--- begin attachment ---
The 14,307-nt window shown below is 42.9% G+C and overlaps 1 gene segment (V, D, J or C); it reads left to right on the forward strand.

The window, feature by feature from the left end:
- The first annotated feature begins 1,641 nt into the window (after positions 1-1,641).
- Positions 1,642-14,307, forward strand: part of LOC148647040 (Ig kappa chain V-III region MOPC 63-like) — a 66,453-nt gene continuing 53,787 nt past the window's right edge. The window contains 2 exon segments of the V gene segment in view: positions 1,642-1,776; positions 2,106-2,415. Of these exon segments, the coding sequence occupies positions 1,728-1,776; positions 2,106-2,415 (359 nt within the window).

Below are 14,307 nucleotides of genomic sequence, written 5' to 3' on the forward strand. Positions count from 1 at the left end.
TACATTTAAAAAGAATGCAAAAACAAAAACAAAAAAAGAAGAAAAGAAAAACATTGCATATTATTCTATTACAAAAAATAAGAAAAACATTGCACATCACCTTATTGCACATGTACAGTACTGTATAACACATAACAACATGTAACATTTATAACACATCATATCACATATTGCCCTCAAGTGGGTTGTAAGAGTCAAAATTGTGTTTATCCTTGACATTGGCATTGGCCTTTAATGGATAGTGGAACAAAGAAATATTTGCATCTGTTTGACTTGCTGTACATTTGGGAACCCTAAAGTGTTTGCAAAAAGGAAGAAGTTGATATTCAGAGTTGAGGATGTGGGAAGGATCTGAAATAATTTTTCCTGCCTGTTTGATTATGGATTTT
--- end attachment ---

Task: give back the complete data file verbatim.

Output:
The 14,307-nt window shown below is 42.9% G+C and overlaps 1 gene segment (V, D, J or C); it reads left to right on the forward strand.

The window, feature by feature from the left end:
- The first annotated feature begins 1,641 nt into the window (after positions 1-1,641).
- Positions 1,642-14,307, forward strand: part of LOC148647040 (Ig kappa chain V-III region MOPC 63-like) — a 66,453-nt gene continuing 53,787 nt past the window's right edge. The window contains 2 exon segments of the V gene segment in view: positions 1,642-1,776; positions 2,106-2,415. Of these exon segments, the coding sequence occupies positions 1,728-1,776; positions 2,106-2,415 (359 nt within the window).

Below are 14,307 nucleotides of genomic sequence, written 5' to 3' on the forward strand. Positions count from 1 at the left end.
TACATTTAAAAAGAATGCAAAAACAAAAACAAAAAAAGAAGAAAAGAAAAACATTGCATATTATTCTATTACAAAAAATAAGAAAAACATTGCACATCACCTTATTGCACATGTACAGTACTGTATAACACATAACAACATGTAACATTTATAACACATCATATCACATATTGCCCTCAAGTGGGTTGTAAGAGTCAAAATTGTGTTTATCCTTGACATTGGCATTGGCCTTTAATGGATAGTGGAACAAAGAAATATTTGCATCTGTTTGACTTGCTGTACATTTGGGAACCCTAAAGTGTTTGCAAAAAGGAAGAAGTTGATATTCAGAGTTGAGGATGTGGGAAGGATCTGAAATAATTTTTCCTGCCTGTTTGATTATGGATTTT